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Partner adoption and biological father

(33 Posts)
atomich01 Sat 28-Sep-13 10:19:06

Hey all, I have a couple of questions here...

I've been with my partner since my son was a few months old (he's now 12) and although my boy is fully aware that he's not his "real" dad, he considers him to be dad. He's met his biological dad once, and wasn't impressed.

We were thinking the other day and realised that if anything ever happened to me, my partner would have no legal rights whatsoever over our boy, so we're looking at adoption. (We do not intend to marry, although we would possibly consider it if it would make the process easier). Our boy loves the idea of dad becoming legal dad and is all for it.

Biological dad has seen my boy once in 12 years, and doesn't pay maintenance, although we keep in touch sporadically and are on generally friendly terms.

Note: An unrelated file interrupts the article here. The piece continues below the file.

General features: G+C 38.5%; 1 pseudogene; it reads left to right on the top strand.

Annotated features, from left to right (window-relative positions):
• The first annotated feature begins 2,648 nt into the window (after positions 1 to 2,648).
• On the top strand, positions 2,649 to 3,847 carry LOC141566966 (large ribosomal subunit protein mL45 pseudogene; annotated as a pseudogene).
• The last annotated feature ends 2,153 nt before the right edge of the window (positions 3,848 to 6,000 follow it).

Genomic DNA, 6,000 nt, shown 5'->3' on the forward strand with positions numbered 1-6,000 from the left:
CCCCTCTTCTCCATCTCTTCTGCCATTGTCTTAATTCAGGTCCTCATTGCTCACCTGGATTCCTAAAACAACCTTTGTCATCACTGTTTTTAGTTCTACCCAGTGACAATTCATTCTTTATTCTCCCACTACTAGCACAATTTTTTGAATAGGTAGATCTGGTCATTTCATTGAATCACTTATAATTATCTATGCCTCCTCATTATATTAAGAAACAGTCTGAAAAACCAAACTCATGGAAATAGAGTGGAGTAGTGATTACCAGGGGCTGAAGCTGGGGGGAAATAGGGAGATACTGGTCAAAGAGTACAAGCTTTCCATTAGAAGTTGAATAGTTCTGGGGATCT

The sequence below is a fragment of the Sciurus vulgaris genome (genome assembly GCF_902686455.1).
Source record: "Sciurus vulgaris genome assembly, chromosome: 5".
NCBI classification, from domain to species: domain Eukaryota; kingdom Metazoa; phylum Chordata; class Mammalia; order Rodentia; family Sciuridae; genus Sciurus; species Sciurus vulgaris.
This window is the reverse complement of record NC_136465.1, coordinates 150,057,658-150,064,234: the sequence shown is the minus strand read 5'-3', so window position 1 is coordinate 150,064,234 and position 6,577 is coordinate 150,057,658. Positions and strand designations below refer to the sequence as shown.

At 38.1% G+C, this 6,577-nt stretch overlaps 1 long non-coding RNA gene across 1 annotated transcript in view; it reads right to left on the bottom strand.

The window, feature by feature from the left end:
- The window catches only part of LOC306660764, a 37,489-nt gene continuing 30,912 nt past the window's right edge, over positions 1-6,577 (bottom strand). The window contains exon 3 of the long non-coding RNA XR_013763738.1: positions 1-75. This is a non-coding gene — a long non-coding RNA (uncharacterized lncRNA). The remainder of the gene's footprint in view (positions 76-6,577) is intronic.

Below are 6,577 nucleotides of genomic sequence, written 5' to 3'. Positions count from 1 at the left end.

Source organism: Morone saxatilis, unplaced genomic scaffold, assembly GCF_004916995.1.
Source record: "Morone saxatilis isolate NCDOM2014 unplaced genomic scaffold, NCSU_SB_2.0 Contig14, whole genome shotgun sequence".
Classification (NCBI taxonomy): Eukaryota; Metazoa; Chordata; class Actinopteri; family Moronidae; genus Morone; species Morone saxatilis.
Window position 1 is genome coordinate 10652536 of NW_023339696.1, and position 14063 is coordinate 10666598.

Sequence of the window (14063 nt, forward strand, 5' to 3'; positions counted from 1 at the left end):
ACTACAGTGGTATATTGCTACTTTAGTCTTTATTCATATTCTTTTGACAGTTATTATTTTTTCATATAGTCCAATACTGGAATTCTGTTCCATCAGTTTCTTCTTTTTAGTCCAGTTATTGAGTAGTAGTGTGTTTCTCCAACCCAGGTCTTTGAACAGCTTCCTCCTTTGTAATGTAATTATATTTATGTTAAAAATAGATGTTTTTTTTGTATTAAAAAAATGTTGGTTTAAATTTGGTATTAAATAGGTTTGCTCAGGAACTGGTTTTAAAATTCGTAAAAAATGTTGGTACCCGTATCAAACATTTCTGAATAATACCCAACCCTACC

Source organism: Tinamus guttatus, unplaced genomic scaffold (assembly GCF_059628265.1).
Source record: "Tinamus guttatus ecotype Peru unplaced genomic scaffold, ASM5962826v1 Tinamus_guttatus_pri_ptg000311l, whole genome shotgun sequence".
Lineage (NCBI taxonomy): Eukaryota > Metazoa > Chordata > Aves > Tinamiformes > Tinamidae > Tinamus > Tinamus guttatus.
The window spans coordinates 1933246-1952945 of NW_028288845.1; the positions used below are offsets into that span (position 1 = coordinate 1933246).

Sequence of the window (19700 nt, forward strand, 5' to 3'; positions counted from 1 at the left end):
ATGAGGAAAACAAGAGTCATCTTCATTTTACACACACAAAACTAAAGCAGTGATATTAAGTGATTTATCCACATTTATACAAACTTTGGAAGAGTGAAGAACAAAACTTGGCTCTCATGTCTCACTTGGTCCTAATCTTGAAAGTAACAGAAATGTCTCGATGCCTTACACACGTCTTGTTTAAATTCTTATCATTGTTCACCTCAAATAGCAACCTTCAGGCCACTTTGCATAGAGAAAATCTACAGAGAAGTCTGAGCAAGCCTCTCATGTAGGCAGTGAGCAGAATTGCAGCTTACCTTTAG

My concern is actually for biological dad - we had a fling while he was separated from his wife which resulted in my beautiful boy, he eventually went back to his wife, but his wife doesn't know about his extra son as biological dad didn't want to tell her (even though they were separated at the time). I'm worried that social services will contact biological dad, it says they will want to do a "report" on him for the courts. I don't want to cause him any problems, he's never caused us any problems and is basically a decent guy, but if SS turn up on his doorstep his wife is going to find out.

He is named on my boy's birth certificate, but as far as I can tell, he has no parental responsibility as it was before 2003, and he has no contact or financial contribution, so would they need to contact him? Could he just get a letter to his workplace to sign or something? I know he won't object to the adoption if it's what we (me, partner and our boy) want to do.

The adoption will go through eventually regardless as me and my partner will do what is best for our boy, but I'd like to avoid problems for biological dad if I can.

Any advice or insights are appreciated!

baskingseals Fri 04-Oct-13 16:06:45

Rooners I am in a very similar situation.